Even today the mechanical religions have no shortage of adherents, although in the case of communism most supposedly Marxist governments have learned to retain the title but drop the policies. Only small third-world nations occasionally attempt to impose Marxist economic ideas and the outcomes are reliably catastrophic. Freudian psychotherapy, meanwhile, continues to be practiced in places like the USA and France despite having been shown repeatedly in studies to generate worse outcomes than doing nothing at all. Only psychology is slowly creeping toward more adequate attempts to grapple with what is still largely an undefined domain.
Which is all rather a shame. When we think about it for a moment, both evolutionary theory and ethnological research fatally undermine all of the core assertions of Marxism, Freudianism, and Skinner-style psychology, not to mention the multiple fissiparous sub-branches that likewise fail to account in any way for the mechanisms of evolution.
We know from empirical evidence, as well as from logical reasoning, that all group species compete primarily within the group itself, as each individual attempts to maximize its social status and hence improve its mating opportunities. “By each according to his abilities and to each according to his needs” is therefore the perfect recipe for social and economic disaster, as it’s obvious that freeloading will be rewarded while diligence will be strongly penalized. And that is indeed what every communist experiment has produced: mass starvation, mass scapegoating, mass incarceration, and mass misery.
Likewise we know that key species traits never emerge miraculously from nowhere but always have precursors. Our spatial abilities are shared by our primate cousins, who also evince forms of verbal communication and tool use. We simply have more sophisticated verbal communications and more sophisticated tool use. We have clear evidence that many mammals and some birds not only have theory of mind but also a sense of future outcomes so can plan ahead, just as we do (and just as imperfectly). The only characteristic of our species that is unambiguously novel is our ability to create physically persistent abstractions such as writing — yet for most of our existence as a species, as far as we know, this trait was absent and only began to emerge in earnest in consequence of the Agricultural Revolution a mere 11,000 years ago. It is therefore unlikely beyond belief that our mental organization would correspond to the baroque nonsense of Id, Ego, and SuperEgo when no other mammal appears to suffer from anything remotely resembling the neuroses and mental contortions Freud claimed were a universal feature of our species.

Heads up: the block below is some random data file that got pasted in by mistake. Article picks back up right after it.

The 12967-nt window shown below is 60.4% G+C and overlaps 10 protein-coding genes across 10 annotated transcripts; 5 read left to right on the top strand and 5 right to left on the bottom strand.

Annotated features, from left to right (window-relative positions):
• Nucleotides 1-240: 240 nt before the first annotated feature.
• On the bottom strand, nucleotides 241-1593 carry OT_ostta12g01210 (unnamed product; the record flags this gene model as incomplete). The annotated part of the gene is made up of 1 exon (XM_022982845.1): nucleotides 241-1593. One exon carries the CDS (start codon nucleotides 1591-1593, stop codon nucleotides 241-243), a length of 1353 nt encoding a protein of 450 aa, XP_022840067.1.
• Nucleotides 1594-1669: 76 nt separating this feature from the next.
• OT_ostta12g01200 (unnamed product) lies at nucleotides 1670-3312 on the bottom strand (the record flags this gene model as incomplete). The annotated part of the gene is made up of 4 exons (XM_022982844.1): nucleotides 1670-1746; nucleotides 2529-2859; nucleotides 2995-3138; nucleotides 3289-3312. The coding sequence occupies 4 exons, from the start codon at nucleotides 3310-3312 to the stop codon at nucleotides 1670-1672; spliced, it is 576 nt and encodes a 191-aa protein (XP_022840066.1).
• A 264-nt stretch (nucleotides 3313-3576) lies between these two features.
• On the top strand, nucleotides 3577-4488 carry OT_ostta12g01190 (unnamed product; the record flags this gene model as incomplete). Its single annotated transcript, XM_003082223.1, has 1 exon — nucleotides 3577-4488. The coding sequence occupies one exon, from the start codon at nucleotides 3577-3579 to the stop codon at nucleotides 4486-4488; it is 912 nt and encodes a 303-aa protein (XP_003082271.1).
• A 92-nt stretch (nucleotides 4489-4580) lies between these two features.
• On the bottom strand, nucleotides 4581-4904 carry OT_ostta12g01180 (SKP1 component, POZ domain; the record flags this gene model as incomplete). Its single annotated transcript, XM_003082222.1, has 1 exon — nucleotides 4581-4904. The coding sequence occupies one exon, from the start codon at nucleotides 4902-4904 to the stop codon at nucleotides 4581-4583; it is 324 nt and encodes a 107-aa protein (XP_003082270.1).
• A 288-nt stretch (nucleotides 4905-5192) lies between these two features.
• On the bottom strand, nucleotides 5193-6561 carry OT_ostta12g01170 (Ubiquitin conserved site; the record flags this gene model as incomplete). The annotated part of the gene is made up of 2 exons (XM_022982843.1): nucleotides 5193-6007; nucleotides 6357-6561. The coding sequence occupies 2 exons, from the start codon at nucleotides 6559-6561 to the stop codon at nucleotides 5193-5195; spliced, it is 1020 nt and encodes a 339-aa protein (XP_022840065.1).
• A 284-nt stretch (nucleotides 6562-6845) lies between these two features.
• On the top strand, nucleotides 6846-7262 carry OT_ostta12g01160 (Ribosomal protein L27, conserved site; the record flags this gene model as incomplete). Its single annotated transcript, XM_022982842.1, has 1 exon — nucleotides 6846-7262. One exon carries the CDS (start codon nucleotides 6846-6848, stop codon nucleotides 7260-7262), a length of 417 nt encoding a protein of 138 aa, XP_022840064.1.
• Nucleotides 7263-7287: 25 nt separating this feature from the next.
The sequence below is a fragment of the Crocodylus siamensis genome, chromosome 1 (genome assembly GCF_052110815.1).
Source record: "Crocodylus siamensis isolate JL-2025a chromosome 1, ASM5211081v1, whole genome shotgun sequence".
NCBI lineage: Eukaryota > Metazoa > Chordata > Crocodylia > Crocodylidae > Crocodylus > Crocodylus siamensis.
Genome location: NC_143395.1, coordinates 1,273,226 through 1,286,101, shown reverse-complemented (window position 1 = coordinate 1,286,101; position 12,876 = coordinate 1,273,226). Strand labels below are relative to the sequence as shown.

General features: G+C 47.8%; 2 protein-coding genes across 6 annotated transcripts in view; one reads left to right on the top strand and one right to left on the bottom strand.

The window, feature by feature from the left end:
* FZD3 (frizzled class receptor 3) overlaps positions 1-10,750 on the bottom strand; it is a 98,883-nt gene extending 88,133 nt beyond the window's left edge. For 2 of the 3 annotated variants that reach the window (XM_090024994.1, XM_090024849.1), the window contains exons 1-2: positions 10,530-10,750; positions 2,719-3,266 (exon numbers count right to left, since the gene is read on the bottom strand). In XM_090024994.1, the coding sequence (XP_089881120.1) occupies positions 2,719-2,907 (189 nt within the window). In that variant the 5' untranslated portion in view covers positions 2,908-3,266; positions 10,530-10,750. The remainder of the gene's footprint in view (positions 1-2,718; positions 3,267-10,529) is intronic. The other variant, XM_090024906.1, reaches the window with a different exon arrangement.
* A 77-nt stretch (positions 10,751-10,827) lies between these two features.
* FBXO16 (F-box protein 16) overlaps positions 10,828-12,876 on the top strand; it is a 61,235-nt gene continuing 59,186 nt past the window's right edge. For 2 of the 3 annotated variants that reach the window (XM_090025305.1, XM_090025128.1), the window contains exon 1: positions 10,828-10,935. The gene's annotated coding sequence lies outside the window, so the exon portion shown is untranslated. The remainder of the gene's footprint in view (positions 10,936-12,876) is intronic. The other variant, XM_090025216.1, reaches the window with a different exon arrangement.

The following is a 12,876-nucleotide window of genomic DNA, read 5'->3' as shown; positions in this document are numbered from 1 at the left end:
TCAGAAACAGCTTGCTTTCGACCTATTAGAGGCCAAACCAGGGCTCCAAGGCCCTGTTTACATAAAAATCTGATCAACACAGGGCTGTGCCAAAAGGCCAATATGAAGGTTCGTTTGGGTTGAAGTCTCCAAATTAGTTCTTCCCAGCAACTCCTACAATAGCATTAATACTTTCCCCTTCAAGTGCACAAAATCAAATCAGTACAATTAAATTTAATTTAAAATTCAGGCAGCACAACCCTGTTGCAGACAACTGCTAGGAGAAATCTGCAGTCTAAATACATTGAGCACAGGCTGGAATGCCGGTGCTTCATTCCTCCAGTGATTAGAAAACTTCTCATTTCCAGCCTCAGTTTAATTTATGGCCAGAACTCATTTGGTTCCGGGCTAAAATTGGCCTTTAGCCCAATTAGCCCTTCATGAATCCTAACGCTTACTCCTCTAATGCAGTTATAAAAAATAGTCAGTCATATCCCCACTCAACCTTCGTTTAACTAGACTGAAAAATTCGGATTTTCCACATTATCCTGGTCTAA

As for Skinner’s idea that all one can know about humans can be reduced to simple inputs and outputs, it’s sufficient to note that this defeatist approach was precisely what crippled Western science for nearly a thousand years until The Enlightenment began to lift the dead hand of Christian mythology off the backs of the inquisitive and thoughtful.
The inadequacies of the mechanical gods were contained in their fundamental conception. As creations of the Industrial Age, each in its own way regards human beings as nothing more than fleshy machines. Press this button, turn that dial, and the machine will do what it’s been designed to do. Freud is thus far closer to the absurdities of B.F. Skinner than his followers imagine. But people are not machines. Keynes, who was a far more astute reader of human behavior than either Marx or Freud, pointed out that people behave according to their expectations. When a new notion appears, people alter their behavior to take the new notion into account. Thus when we expect something, others react to that expectation and thereby drive an outcome that is not the formerly expected outcome. Marx utterly failed to grasp this idea, which is why his predictions about the “inevitable” development of society were so wildly wrong. Freud likewise failed to realize that if people start to believe babble about penis envy and wanting to have sexual intercourse with their parents they’ll naturally conform to the ideas of their therapist in order to gain approval.
Fortunately thanks to the work of people like Bowlby (from the 1940s onward), Cosmides & Tooby (from the late 1970s onward), and far too many ethnologists to name (but a very grateful nod to Goodall, Fossey, and Galdikas) we are beginning to see ourselves more in the proper context: as a group primate species, hardwired with certain behaviors evolved and conserved over the course of hundreds of thousands of years that on average enable individuals to survive and reproduce under the conditions that pertained for 98% of our history. We are also learning more and more about how malleable we are and how we adapt to different circumstances and external conditions. Slowly we’re piecing together the disparate elements of what it means to be human, and what the implications are.
No doubt one hundred years hence there will still be a few desperate types clinging on to Marxist-Leninist theory or attempting to explain things in terms of the SuperEgo, just as there are today people who think they’re Wiccans and there are those who believe in a magic pixie formerly known as El. But we can hope that slowly a more coherent and reality-based conception of humankind takes hold in order that we may be spared the ceaseless harm that always and inevitably arises from all religions regardless of their precise details and their particular liturgy.
Because if we don’t grow up soon, we will simply continue to repeat the blunders of the past, with all the horrors that inevitably ensue.
NOTE: if anyone is interested in why religious beliefs inevitably cause enormous harm, my book The Praying Ape is available on Amazon, and I’ll write about this particular topic in a forthcoming Medium article also.